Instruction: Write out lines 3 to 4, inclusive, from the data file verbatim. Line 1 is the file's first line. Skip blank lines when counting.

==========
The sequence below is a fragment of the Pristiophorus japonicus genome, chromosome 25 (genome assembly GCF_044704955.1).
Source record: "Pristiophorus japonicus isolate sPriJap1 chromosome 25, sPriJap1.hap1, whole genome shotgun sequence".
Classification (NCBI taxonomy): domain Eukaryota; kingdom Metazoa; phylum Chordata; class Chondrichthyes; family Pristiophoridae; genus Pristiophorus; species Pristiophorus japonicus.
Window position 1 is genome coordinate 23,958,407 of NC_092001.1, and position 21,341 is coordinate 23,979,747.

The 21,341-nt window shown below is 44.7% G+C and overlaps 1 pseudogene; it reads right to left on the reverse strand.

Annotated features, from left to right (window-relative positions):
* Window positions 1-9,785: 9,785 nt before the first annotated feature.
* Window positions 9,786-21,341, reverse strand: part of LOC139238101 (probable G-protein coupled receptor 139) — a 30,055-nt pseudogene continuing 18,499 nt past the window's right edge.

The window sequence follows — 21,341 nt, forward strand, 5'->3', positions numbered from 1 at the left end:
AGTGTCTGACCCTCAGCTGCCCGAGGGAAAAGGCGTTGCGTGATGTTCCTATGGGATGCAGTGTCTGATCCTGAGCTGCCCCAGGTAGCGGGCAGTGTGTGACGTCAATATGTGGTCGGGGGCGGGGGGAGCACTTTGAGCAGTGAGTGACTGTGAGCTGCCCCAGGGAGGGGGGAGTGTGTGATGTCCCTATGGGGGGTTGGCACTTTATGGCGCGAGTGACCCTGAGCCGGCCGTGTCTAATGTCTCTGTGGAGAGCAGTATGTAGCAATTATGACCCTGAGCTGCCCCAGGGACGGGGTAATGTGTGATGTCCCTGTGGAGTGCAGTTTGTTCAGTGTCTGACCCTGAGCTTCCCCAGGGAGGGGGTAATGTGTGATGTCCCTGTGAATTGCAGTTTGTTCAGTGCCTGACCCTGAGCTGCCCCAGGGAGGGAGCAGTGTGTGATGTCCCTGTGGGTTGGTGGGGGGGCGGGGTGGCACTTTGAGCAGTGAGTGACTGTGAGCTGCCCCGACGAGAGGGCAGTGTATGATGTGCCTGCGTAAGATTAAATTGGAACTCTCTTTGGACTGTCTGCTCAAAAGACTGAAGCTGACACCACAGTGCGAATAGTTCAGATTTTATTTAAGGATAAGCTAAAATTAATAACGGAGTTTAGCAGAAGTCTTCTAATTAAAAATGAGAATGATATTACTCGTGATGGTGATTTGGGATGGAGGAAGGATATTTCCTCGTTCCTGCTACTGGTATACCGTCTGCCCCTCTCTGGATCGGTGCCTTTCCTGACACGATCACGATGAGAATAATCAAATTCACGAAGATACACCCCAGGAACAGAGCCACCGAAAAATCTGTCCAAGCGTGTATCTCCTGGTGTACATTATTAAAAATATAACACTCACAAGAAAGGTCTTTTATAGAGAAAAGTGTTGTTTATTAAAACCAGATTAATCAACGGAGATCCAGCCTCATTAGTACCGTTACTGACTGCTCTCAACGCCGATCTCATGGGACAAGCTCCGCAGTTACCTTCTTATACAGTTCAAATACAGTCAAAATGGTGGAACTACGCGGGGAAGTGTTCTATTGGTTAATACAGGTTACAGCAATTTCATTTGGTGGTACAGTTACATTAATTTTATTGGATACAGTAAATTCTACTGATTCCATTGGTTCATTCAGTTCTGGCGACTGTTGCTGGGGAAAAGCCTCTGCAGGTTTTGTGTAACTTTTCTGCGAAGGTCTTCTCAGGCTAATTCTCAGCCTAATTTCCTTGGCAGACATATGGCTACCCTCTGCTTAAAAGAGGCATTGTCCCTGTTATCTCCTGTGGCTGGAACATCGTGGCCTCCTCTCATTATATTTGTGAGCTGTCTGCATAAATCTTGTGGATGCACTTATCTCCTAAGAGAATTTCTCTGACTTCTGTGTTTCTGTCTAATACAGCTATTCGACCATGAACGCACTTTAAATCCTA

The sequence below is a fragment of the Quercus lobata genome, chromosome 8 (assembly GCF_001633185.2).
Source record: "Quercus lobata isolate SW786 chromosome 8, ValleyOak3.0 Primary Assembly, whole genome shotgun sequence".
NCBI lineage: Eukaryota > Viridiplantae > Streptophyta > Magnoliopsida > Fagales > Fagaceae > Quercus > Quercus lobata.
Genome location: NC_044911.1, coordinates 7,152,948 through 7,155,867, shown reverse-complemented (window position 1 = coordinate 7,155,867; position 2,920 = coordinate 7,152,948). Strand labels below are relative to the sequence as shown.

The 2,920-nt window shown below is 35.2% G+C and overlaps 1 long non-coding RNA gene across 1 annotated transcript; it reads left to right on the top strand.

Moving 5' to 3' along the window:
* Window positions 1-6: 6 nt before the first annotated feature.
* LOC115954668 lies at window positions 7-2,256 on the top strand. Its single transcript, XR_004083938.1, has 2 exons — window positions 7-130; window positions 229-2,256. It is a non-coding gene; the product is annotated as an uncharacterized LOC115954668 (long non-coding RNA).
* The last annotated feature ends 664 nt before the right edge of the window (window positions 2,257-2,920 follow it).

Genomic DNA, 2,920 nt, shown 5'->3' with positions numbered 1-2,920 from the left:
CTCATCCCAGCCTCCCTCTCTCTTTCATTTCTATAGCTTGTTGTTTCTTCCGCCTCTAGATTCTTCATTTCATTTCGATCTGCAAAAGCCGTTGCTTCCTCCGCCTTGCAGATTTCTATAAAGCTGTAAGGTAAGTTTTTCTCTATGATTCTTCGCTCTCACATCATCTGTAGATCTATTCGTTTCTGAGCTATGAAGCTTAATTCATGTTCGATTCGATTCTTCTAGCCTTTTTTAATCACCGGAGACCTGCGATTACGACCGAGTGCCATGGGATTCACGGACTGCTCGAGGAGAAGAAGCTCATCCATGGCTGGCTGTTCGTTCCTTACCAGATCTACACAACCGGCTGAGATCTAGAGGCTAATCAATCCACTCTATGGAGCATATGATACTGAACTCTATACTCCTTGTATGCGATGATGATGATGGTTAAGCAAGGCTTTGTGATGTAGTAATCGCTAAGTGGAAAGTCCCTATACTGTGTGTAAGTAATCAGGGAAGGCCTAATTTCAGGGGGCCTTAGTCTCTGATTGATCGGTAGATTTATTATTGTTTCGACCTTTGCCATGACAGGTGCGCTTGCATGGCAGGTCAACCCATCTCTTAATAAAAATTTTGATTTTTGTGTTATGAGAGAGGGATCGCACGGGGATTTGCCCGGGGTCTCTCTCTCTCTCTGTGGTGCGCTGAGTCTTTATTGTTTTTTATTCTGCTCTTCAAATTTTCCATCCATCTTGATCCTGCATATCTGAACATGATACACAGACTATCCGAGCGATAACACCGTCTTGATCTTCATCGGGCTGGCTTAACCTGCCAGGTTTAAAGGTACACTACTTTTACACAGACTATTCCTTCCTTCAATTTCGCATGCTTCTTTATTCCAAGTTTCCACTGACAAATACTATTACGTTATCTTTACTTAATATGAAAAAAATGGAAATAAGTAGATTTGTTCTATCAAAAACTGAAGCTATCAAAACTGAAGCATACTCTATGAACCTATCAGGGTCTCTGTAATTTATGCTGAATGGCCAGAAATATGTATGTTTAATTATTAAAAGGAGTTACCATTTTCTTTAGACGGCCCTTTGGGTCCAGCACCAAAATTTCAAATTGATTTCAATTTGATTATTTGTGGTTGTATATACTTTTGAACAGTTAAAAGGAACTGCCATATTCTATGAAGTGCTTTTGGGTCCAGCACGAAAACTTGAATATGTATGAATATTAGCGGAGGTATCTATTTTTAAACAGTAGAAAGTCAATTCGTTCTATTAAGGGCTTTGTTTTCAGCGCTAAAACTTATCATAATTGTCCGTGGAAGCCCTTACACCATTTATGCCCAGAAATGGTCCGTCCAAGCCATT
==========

Classification (NCBI taxonomy): domain Eukaryota; kingdom Metazoa; phylum Chordata; class Chondrichthyes; family Pristiophoridae; genus Pristiophorus; species Pristiophorus japonicus.
Window position 1 is genome coordinate 23,958,407 of NC_092001.1, and position 21,341 is coordinate 23,979,747.